An Honors Retreat in Colorado

It’s lonely out on the front lines.

Ask anyone who’s spent time working with homeless people, or with children on an impoverished Indian reservation. They’ll tell you that the most challenging part of their work is not long hours or low wages; it’s a lack of recognition. There’s an anonymity that comes from working with the dispossessed, and it’s painful.

Martin Cobin sensed this problem several years ago when he founded the "Honors Retreat," a weekend program offered annually through the Denver office of American Friends Service Committee. Cobin, a Quaker, is a retired university professor in the comfortable community of Boulder, Colorado.

One evening, he found himself in a group of socially concerned Boulderites. "What should we be doing for the less fortunate in our community?" they were asking. Corbin gave a silent snort, and then he reframed the question: "Why don’t we do something to support the people who are already doing this kind of work?"

And so the Honors Retreat was born.

The format is simple. People are invited to nominate those who are doing something to help others at some sacrifice to themselves, and whose efforts may not be well known. Cobin pays a visit to each nominee, expressing appreciation for their work and explaining the retreat. A small contingent of those selected—no more than a dozen, to fit in a van—gather early on a Friday morning at the AFSC Denver office.

After brief introductions, they’re off on a three-day excursion to Endaba, a wilderness retreat in the San Juan mountains of southwest Colorado. Much of the excursion is into themselves; Cobin has designed the retreat as an exercise in silent contemplation. He offers a series of questions for consideration, beginning with the view from the van on the journey to Endaba.

  • Is there anything you see out there that you would relate to the fulfillment of potential?
  • Do you feel that you have potentials that have not been realized?
  • Do you think anything can be done about that?

"It’s a halfway house between a completely silent retreat and an active, organizational agenda," Cobin comments. People talk when they gather for meals and at bedtime. But they spend their time, for the most part, hiking in the forest, gazing at the mountains, and taking time to give thought to their lives.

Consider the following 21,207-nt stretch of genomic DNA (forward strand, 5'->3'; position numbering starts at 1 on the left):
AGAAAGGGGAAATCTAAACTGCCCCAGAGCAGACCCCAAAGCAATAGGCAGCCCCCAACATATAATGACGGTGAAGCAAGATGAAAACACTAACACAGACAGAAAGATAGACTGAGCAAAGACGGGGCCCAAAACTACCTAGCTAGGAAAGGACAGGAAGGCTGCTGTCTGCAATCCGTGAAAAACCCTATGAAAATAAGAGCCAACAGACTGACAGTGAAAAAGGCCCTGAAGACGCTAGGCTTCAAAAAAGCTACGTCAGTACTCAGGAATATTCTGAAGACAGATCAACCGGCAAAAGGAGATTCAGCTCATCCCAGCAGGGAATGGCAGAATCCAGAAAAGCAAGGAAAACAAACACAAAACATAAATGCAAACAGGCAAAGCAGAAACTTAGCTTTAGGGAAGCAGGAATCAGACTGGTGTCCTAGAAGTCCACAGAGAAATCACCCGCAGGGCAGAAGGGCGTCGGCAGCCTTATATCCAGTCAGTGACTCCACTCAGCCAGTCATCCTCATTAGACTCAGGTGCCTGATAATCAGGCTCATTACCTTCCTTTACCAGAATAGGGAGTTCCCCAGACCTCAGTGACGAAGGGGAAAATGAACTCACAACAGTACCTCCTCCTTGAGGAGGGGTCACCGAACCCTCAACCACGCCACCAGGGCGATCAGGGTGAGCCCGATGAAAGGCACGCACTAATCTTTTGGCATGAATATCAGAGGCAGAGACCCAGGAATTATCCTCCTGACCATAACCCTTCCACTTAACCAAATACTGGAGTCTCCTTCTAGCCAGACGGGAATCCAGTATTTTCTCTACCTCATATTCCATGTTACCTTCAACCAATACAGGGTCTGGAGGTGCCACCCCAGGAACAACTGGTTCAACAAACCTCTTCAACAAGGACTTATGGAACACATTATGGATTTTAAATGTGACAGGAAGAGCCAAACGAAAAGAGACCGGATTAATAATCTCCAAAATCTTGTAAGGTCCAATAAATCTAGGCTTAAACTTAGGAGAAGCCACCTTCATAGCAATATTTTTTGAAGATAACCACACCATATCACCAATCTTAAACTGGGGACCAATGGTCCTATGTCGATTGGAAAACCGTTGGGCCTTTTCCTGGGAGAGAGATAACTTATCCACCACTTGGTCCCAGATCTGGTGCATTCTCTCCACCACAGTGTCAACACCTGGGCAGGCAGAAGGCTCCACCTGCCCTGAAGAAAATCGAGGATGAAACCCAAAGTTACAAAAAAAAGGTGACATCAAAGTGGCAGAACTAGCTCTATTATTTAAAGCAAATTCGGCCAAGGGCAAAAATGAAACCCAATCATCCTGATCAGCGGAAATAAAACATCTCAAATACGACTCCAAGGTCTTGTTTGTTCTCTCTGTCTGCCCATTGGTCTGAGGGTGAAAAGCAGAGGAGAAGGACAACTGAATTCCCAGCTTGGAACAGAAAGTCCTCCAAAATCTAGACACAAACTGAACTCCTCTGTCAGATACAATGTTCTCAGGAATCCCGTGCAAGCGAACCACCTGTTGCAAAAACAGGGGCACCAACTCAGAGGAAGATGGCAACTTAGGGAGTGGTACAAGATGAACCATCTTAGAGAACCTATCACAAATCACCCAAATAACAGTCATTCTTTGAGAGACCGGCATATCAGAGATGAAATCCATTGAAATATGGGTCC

Most participants are not Quakers and, according to Cobin, some have found long periods of silence uncomfortable. But generally the retreats have been deeply appreciated.

Sally King paints landscapes, "catching the Earth’s energy," and portraits to "catch the energy of a person." A member of the Right Sharing of World Resources Committee in Boulder Meeting, King became aware of the need for art supplies and instruction on the Pine Ridge Reservation in South Dakota. For the past two years, she has spent part of her summers at Lone Man’s School near Oglala, South Dakota, working with a local educator, Gerald One Feather, to tap the rich artistic talents of Lakota youngsters.

Hers is the kind of unsung volunteer effort that is prime-time material for the honors retreat. "I was honored to be recognized," she says, "and I loved being with the other people on the retreat. Most of us artists spend so much time in isolation."

Jerry Peterson is program manager at St. Francis Center, a homeless shelter sponsored by the Episcopal Diocese of Colorado. Located at the edge of downtown Denver a few blocks from the Colorado Rockies’ beautiful ballpark, Coors Field, the shelter is a vision of another world. Intake workers and police officers line the entrance to a cavernous room filled with men and women bundled in overcoats. Next to a bustling business district, they sit motionless on folding chairs at folding tables. A quiet buzz of English and Spanish fills the stale air. Some sip coffee; a few read paperback books. But most of them just sit, waiting for something. Hundreds of homeless people come through St. Francis Center every day—for a shower, a place to leave messages, a clean pair of socks. Or, possibly, a job.

Jerry Peterson sits at a desk in a small anteroom, seeing a succession of people every day. His job is to try to help them find employment. On the phone, he is asked about the honors retreat he attended. "It was a very rewarding experience," he observes. "We felt a pretty good sense of community." Then he adds : "You know, many people who work in social service organizations—from time to time they question whether what they’re doing is of any value. Part of the benefit was just knowing that our work is valued, and that people do care."

William Charland

William Charland is a member of Mountain View Meeting in Denver, Colorado. His most recent book is Life-work: A Career Guide for Idealists.